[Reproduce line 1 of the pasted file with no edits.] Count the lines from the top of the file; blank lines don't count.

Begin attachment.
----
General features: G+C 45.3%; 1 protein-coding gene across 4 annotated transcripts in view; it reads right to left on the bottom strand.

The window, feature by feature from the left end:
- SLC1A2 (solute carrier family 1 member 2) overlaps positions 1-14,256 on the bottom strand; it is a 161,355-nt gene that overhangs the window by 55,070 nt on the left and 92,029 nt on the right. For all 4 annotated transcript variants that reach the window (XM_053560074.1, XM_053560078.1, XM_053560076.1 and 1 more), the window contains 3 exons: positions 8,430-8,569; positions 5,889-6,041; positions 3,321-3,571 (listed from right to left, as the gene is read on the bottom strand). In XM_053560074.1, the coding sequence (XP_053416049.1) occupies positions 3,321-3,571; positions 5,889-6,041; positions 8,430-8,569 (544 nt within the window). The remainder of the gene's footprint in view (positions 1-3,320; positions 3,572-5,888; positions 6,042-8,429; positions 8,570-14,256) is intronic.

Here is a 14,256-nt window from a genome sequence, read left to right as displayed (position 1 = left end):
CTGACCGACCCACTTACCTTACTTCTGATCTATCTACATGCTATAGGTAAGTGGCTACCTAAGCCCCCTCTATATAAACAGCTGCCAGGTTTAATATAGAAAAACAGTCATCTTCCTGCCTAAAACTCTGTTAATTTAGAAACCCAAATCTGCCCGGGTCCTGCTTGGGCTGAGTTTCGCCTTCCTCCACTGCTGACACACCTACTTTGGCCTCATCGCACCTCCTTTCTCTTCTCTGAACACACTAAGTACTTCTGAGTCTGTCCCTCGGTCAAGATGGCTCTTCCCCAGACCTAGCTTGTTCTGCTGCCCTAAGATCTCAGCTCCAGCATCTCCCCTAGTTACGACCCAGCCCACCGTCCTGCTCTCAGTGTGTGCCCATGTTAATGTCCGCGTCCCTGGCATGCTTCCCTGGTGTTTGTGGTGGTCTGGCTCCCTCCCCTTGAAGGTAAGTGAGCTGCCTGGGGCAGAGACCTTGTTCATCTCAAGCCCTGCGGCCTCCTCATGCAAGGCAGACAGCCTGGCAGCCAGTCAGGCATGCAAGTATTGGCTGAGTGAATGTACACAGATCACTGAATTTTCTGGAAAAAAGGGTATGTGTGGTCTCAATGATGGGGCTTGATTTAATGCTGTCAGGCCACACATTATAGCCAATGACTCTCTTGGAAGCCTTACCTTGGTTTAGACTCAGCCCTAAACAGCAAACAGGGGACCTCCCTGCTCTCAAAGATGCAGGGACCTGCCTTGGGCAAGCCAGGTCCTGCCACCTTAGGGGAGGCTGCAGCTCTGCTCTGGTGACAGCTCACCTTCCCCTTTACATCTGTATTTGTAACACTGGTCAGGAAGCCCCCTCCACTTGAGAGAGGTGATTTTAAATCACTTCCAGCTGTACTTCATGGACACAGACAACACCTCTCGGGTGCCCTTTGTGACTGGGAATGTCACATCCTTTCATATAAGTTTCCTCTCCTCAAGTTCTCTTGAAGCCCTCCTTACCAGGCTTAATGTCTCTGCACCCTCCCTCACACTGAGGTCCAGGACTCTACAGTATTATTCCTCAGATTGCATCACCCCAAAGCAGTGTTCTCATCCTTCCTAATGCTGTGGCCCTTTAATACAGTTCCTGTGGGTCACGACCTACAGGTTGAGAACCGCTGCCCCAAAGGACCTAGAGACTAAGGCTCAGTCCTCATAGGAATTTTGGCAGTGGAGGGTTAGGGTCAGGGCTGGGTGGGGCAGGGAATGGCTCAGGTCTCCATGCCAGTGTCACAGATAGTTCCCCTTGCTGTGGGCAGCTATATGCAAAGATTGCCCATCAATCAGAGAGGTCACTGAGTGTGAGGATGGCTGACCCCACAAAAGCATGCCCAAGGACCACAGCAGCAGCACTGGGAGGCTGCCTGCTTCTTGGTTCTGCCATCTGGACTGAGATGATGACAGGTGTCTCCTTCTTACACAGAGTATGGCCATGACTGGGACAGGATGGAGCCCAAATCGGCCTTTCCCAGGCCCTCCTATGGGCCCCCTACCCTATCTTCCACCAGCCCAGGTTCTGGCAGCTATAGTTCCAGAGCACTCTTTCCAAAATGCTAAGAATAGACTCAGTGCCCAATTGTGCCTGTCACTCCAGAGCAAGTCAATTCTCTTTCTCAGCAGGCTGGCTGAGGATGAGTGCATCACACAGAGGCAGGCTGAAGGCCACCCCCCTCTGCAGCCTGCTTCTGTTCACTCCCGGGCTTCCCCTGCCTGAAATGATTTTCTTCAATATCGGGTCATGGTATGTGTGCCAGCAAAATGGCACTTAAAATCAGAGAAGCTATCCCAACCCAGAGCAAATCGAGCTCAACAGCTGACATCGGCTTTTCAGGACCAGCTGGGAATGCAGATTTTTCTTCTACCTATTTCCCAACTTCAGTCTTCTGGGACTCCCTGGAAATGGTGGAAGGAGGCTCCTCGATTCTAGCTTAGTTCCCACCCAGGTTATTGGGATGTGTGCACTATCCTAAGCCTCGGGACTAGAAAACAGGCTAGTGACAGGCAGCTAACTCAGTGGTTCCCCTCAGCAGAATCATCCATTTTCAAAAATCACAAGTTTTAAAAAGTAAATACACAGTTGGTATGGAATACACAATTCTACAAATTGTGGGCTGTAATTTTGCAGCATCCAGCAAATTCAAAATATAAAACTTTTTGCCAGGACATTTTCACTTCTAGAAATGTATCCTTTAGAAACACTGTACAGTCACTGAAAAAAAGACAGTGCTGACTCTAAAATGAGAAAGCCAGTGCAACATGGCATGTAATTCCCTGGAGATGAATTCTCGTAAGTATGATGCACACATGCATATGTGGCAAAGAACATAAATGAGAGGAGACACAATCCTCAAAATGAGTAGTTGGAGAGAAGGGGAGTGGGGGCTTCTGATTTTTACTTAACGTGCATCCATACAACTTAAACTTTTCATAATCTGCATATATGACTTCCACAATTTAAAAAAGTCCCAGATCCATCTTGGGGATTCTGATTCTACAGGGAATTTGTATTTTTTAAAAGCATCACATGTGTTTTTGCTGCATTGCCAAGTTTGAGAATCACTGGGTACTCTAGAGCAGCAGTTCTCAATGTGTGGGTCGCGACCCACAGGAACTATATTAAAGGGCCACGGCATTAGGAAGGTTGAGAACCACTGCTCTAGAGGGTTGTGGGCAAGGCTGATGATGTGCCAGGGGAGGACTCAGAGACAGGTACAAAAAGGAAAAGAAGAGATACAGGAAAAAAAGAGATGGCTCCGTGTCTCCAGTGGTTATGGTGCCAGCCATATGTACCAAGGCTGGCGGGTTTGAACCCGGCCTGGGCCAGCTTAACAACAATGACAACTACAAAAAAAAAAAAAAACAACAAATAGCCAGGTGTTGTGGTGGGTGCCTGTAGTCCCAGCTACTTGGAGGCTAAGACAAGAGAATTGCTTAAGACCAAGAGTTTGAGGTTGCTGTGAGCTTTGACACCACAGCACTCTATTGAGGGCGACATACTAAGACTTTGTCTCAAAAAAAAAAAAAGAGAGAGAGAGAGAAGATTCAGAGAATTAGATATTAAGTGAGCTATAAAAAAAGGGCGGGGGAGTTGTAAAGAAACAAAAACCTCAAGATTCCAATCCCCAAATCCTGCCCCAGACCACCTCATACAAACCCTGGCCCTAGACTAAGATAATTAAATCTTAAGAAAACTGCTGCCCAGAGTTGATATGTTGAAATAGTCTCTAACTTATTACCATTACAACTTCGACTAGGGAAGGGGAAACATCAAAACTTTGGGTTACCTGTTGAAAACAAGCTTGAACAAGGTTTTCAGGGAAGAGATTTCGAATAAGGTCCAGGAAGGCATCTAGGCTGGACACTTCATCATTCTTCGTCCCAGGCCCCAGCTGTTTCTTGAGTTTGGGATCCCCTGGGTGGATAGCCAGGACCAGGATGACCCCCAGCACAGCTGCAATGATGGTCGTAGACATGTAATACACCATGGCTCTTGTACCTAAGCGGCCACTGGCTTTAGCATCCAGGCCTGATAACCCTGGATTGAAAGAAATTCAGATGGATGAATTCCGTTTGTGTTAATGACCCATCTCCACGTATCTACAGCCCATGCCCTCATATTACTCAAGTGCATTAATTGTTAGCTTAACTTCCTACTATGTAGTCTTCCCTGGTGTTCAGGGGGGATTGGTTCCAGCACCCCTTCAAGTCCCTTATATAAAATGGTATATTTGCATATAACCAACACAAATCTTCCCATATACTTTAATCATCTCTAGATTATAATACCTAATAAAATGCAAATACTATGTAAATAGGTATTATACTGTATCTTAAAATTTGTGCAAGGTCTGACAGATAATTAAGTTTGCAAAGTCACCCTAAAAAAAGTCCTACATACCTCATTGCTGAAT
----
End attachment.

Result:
General features: G+C 45.3%; 1 protein-coding gene across 4 annotated transcripts in view; it reads right to left on the bottom strand.